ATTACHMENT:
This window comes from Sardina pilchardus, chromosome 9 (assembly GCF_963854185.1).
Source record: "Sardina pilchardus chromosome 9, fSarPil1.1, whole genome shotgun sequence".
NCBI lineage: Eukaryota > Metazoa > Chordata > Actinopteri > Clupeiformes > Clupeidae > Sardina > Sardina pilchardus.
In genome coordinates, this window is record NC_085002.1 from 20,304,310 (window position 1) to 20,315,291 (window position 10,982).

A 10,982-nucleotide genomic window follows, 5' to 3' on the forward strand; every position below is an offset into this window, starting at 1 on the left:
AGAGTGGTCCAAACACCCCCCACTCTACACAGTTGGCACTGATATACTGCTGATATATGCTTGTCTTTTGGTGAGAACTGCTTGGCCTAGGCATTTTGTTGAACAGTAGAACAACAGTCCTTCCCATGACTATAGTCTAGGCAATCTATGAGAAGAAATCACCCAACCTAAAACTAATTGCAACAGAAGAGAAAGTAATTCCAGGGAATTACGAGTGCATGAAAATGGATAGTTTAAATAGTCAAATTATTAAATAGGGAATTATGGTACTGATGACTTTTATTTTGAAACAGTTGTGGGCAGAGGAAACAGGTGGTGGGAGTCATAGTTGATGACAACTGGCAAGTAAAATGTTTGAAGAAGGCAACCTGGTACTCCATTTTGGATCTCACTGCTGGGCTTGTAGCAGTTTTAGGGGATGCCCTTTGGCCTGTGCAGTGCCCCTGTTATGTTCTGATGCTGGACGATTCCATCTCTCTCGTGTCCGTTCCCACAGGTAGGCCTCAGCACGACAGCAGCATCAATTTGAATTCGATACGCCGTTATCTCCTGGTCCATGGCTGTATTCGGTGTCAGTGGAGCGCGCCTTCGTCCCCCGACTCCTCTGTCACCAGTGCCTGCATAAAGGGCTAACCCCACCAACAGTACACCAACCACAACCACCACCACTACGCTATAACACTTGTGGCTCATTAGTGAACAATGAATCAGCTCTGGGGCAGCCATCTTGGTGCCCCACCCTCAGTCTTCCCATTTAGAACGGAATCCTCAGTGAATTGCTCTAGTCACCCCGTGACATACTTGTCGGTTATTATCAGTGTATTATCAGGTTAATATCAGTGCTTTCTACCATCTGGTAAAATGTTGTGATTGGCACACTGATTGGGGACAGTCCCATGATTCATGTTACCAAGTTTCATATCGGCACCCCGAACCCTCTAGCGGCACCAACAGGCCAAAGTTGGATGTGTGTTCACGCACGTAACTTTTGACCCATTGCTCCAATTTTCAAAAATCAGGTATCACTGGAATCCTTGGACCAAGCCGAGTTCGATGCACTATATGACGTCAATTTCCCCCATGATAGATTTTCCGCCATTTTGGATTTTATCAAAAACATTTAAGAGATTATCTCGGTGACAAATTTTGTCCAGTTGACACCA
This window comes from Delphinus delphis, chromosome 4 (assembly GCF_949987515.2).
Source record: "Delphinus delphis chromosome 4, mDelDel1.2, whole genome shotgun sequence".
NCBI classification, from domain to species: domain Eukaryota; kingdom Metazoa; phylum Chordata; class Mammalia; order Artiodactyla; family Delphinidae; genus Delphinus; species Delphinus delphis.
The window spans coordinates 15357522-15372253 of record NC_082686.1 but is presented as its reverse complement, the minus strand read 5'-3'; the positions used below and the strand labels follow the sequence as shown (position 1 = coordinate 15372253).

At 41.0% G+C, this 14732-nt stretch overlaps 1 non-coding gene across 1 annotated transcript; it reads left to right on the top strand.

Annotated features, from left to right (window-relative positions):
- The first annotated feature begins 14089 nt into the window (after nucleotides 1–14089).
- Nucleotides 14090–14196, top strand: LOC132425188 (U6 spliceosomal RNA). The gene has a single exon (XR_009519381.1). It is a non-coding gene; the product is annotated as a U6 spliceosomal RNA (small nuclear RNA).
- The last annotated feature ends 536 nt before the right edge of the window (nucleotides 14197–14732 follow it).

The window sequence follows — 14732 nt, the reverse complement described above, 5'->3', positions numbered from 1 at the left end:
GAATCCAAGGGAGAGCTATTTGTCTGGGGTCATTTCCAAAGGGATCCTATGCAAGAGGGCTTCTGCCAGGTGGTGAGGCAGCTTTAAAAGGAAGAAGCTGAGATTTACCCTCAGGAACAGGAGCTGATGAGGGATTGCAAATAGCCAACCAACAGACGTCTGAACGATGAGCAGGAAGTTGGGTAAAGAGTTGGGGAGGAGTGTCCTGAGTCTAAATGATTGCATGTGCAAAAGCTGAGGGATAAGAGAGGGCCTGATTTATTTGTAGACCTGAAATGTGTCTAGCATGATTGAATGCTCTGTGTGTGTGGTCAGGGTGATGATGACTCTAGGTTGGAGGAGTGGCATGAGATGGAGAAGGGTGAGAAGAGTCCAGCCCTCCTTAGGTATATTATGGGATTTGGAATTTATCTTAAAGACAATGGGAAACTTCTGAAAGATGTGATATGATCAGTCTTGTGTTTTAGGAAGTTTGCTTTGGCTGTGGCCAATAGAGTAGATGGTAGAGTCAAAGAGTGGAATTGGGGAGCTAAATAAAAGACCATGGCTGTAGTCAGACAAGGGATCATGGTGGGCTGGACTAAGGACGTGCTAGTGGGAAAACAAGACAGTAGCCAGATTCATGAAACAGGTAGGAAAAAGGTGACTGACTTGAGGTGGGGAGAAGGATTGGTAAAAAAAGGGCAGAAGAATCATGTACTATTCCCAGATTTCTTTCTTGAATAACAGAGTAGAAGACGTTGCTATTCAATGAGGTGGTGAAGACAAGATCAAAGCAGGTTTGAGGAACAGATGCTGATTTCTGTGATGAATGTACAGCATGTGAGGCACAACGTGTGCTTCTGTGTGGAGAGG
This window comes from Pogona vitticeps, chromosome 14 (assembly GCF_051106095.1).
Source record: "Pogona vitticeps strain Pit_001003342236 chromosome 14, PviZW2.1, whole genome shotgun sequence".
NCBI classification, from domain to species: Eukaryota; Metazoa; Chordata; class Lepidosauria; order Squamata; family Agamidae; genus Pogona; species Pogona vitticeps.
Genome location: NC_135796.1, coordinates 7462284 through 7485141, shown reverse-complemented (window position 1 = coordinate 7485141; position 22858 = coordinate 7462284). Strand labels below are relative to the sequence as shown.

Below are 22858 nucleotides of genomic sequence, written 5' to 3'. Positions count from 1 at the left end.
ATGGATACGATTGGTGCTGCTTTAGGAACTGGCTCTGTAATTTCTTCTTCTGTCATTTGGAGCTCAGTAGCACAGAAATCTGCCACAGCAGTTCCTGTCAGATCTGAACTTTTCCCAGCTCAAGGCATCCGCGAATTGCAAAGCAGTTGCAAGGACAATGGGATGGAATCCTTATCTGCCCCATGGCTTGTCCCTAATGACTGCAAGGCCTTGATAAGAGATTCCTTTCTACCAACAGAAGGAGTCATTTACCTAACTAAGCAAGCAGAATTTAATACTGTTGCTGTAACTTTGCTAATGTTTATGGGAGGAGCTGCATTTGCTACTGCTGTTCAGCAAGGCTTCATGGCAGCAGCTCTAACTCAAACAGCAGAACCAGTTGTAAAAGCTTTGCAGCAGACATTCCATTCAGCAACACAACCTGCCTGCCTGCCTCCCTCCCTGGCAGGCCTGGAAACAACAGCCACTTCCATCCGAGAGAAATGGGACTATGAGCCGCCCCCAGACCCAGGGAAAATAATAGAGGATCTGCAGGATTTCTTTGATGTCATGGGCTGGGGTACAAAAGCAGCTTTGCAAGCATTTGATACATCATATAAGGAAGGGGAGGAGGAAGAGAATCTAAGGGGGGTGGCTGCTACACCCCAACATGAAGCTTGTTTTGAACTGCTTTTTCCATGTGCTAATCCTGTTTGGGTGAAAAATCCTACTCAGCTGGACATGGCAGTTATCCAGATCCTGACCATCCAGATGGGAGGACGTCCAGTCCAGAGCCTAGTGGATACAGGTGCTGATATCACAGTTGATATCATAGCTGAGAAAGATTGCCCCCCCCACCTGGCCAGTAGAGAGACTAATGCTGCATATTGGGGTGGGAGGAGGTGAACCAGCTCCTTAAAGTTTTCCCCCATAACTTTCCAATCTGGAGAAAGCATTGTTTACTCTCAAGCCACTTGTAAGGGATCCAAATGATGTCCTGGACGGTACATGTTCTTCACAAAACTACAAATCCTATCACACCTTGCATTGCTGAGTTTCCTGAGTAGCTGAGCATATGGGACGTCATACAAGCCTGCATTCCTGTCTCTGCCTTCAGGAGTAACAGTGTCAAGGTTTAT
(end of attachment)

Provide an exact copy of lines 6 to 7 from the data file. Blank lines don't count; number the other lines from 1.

AGAGTGGTCCAAACACCCCCCACTCTACACAGTTGGCACTGATATACTGCTGATATATGCTTGTCTTTTGGTGAGAACTGCTTGGCCTAGGCATTTTGTTGAACAGTAGAACAACAGTCCTTCCCATGACTATAGTCTAGGCAATCTATGAGAAGAAATCACCCAACCTAAAACTAATTGCAACAGAAGAGAAAGTAATTCCAGGGAATTACGAGTGCATGAAAATGGATAGTTTAAATAGTCAAATTATTAAATAGGGAATTATGGTACTGATGACTTTTATTTTGAAACAGTTGTGGGCAGAGGAAACAGGTGGTGGGAGTCATAGTTGATGACAACTGGCAAGTAAAATGTTTGAAGAAGGCAACCTGGTACTCCATTTTGGATCTCACTGCTGGGCTTGTAGCAGTTTTAGGGGATGCCCTTTGGCCTGTGCAGTGCCCCTGTTATGTTCTGATGCTGGACGATTCCATCTCTCTCGTGTCCGTTCCCACAGGTAGGCCTCAGCACGACAGCAGCATCAATTTGAATTCGATACGCCGTTATCTCCTGGTCCATGGCTGTATTCGGTGTCAGTGGAGCGCGCCTTCGTCCCCCGACTCCTCTGTCACCAGTGCCTGCATAAAGGGCTAACCCCACCAACAGTACACCAACCACAACCACCACCACTACGCTATAACACTTGTGGCTCATTAGTGAACAATGAATCAGCTCTGGGGCAGCCATCTTGGTGCCCCACCCTCAGTCTTCCCATTTAGAACGGAATCCTCAGTGAATTGCTCTAGTCACCCCGTGACATACTTGTCGGTTATTATCAGTGTATTATCAGGTTAATATCAGTGCTTTCTACCATCTGGTAAAATGTTGTGATTGGCACACTGATTGGGGACAGTCCCATGATTCATGTTACCAAGTTTCATATCGGCACCCCGAACCCTCTAGCGGCACCAACAGGCCAAAGTTGGATGTGTGTTCACGCACGTAACTTTTGACCCATTGCTCCAATTTTCAAAAATCAGGTATCACTGGAATCCTTGGACCAAGCCGAGTTCGATGCACTATATGACGTCAATTTCCCCCATGATAGATTTTCCGCCATTTTGGATTTTATCAAAAACATTTAAGAGATTATCTCGGTGACAAATTTTGTCCAGTTGACACCA
This window comes from Delphinus delphis, chromosome 4 (assembly GCF_949987515.2).